When Roger and Mona find Margaret (or Marigold, as she prefers to be called now, apparently), it’s too much for her mother to take, so Parent of the Year Roger steps up and offers to take care of it. On the first night, Roger cuts loose a little bit. He’s experimented with drugs, pondered the various meanings of life and spent enough time with nature to understand the appeal of this particular kind of life. He’s also no stranger to sidestepping responsibility, so he finds it easy to empathize with his daughter. But only to a point, it turns out. Once she wanders off to mess around with another lost (or is this one found?) soul in overalls, he reverses course. He tells her the vacation is over; it’s time to get back to being a good parent. When she refuses, he attempts to physically remove her from the premises. But, as we already know, Roger lacks the credibility to be an effective authority figure. As the two struggle, they both fall in the mud, heavily implying the truth: they’re both at fault. Margaret, for recently leaving her son and risking how he’ll turn out; Roger, for not realizing that his neglect is what made her the way she is now. Despite Margaret’s so-called newfound happiness, she still hasn’t completely forgiven her oblivious father.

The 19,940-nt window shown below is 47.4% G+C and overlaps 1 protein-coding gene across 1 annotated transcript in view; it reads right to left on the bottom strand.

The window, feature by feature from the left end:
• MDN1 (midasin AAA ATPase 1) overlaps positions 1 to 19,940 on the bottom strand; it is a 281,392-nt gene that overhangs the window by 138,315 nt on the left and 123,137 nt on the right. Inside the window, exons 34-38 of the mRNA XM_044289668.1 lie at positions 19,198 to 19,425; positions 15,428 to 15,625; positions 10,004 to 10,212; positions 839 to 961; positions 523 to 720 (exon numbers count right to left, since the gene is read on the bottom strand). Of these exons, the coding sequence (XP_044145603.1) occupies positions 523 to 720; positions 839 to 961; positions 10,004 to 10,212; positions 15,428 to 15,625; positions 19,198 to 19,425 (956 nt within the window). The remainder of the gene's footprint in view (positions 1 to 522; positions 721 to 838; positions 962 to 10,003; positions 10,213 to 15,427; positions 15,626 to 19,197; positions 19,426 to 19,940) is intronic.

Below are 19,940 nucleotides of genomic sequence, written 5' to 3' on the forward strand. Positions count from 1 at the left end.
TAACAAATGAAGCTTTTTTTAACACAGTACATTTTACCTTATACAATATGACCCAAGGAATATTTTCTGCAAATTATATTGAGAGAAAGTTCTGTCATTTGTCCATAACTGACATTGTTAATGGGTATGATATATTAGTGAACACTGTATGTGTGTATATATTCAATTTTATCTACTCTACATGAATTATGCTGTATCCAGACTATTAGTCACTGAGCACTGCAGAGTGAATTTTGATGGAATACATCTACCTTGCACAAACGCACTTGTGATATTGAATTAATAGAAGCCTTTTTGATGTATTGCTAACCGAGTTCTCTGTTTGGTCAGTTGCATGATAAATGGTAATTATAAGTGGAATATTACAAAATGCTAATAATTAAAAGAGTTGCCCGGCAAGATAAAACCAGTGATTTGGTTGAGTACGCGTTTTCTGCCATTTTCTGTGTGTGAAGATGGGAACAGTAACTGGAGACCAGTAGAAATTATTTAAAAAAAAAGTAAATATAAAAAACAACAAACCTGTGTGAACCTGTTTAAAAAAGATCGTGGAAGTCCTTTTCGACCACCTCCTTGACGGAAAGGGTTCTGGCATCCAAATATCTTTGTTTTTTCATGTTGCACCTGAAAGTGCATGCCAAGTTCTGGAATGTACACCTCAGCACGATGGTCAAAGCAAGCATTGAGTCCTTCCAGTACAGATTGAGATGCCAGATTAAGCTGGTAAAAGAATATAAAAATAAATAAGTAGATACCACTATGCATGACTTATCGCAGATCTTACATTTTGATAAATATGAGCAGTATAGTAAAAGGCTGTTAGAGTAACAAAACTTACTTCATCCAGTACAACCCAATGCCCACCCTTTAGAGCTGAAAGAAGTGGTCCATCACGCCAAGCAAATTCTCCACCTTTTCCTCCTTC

The most prominent ideas of “The Monolith” are the fear of the future, unlikely pairings in unfamiliar circumstances and, as always, the various contradictions and inconsistencies of our beloved characters. The Roger-Margaret subplot, particularly with the Roger-Mona alliance and in the way Roger and Margaret dance around the truth, manages to touch on these, but also gets at the heartbreaking nature of the father-daughter relationships of this show. In the show’s early seasons, we got an intimate look at how the inattentiveness of the Draper parents (especially Don, who was only around when it suited him) disturbed their daughter. More recently, in season six and in this season’s “A Day’s Work,” we’ve seen how Don’s selfish choices have affected Sally in adolescence. In sunny, carefree California, Pete is an even more absentee father than Don was. It’s chilling, but not necessarily unrealistic, to think that Roger and Margaret’s ugly tussle in the mud could be foreshadowing of the relationships Don and Pete will have with their daughters when they become adults.